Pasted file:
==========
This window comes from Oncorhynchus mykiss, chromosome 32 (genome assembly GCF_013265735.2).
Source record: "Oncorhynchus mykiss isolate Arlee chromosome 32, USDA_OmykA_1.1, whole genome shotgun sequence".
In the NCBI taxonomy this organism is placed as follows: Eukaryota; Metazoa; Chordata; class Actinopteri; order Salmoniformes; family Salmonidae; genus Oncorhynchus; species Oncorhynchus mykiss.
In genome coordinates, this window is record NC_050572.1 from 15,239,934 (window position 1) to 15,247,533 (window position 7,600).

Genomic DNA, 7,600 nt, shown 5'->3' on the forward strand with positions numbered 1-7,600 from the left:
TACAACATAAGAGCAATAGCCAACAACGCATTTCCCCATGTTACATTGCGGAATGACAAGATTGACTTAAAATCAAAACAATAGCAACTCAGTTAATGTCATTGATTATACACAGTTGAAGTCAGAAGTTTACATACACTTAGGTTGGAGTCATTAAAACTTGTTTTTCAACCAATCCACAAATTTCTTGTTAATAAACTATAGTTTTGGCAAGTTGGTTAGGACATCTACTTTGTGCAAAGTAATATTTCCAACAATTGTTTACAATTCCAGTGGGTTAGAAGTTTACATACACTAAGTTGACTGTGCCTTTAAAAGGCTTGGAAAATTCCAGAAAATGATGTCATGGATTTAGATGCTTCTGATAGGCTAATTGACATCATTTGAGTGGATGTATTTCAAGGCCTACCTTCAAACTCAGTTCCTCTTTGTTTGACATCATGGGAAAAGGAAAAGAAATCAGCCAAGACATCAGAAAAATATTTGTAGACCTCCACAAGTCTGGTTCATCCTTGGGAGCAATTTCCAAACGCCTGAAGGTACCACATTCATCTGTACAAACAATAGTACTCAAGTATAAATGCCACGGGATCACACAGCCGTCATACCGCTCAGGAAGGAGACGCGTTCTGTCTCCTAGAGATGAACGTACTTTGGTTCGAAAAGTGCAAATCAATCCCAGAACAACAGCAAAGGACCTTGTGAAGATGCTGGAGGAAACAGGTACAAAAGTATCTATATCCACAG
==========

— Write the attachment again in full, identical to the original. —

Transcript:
This window comes from Oncorhynchus mykiss, chromosome 32 (genome assembly GCF_013265735.2).
Source record: "Oncorhynchus mykiss isolate Arlee chromosome 32, USDA_OmykA_1.1, whole genome shotgun sequence".
In the NCBI taxonomy this organism is placed as follows: Eukaryota; Metazoa; Chordata; class Actinopteri; order Salmoniformes; family Salmonidae; genus Oncorhynchus; species Oncorhynchus mykiss.
In genome coordinates, this window is record NC_050572.1 from 15,239,934 (window position 1) to 15,247,533 (window position 7,600).

Genomic DNA, 7,600 nt, shown 5'->3' on the forward strand with positions numbered 1-7,600 from the left:
TACAACATAAGAGCAATAGCCAACAACGCATTTCCCCATGTTACATTGCGGAATGACAAGATTGACTTAAAATCAAAACAATAGCAACTCAGTTAATGTCATTGATTATACACAGTTGAAGTCAGAAGTTTACATACACTTAGGTTGGAGTCATTAAAACTTGTTTTTCAACCAATCCACAAATTTCTTGTTAATAAACTATAGTTTTGGCAAGTTGGTTAGGACATCTACTTTGTGCAAAGTAATATTTCCAACAATTGTTTACAATTCCAGTGGGTTAGAAGTTTACATACACTAAGTTGACTGTGCCTTTAAAAGGCTTGGAAAATTCCAGAAAATGATGTCATGGATTTAGATGCTTCTGATAGGCTAATTGACATCATTTGAGTGGATGTATTTCAAGGCCTACCTTCAAACTCAGTTCCTCTTTGTTTGACATCATGGGAAAAGGAAAAGAAATCAGCCAAGACATCAGAAAAATATTTGTAGACCTCCACAAGTCTGGTTCATCCTTGGGAGCAATTTCCAAACGCCTGAAGGTACCACATTCATCTGTACAAACAATAGTACTCAAGTATAAATGCCACGGGATCACACAGCCGTCATACCGCTCAGGAAGGAGACGCGTTCTGTCTCCTAGAGATGAACGTACTTTGGTTCGAAAAGTGCAAATCAATCCCAGAACAACAGCAAAGGACCTTGTGAAGATGCTGGAGGAAACAGGTACAAAAGTATCTATATCCACAG